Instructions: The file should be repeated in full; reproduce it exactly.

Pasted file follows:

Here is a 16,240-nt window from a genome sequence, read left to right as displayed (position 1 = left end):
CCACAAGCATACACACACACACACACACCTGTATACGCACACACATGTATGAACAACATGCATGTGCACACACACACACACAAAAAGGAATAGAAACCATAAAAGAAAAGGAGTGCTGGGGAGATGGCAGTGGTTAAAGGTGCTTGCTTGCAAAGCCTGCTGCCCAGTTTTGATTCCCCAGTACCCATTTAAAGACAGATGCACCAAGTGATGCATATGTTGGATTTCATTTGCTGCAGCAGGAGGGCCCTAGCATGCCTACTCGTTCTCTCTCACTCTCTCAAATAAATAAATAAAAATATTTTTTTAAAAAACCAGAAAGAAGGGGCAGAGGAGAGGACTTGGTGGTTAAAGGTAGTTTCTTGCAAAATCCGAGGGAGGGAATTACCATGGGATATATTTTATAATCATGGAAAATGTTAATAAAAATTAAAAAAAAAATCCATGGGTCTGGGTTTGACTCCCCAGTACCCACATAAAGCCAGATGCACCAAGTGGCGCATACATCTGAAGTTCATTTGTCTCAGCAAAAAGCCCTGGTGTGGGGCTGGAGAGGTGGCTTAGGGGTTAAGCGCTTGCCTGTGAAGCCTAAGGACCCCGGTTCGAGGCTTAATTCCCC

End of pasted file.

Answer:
Here is a 16,240-nt window from a genome sequence, read left to right as displayed (position 1 = left end):
CCACAAGCATACACACACACACACACACCTGTATACGCACACACATGTATGAACAACATGCATGTGCACACACACACACACAAAAAGGAATAGAAACCATAAAAGAAAAGGAGTGCTGGGGAGATGGCAGTGGTTAAAGGTGCTTGCTTGCAAAGCCTGCTGCCCAGTTTTGATTCCCCAGTACCCATTTAAAGACAGATGCACCAAGTGATGCATATGTTGGATTTCATTTGCTGCAGCAGGAGGGCCCTAGCATGCCTACTCGTTCTCTCTCACTCTCTCAAATAAATAAATAAAAATATTTTTTTAAAAAACCAGAAAGAAGGGGCAGAGGAGAGGACTTGGTGGTTAAAGGTAGTTTCTTGCAAAATCCGAGGGAGGGAATTACCATGGGATATATTTTATAATCATGGAAAATGTTAATAAAAATTAAAAAAAAAATCCATGGGTCTGGGTTTGACTCCCCAGTACCCACATAAAGCCAGATGCACCAAGTGGCGCATACATCTGAAGTTCATTTGTCTCAGCAAAAAGCCCTGGTGTGGGGCTGGAGAGGTGGCTTAGGGGTTAAGCGCTTGCCTGTGAAGCCTAAGGACCCCGGTTCGAGGCTTAATTCCCC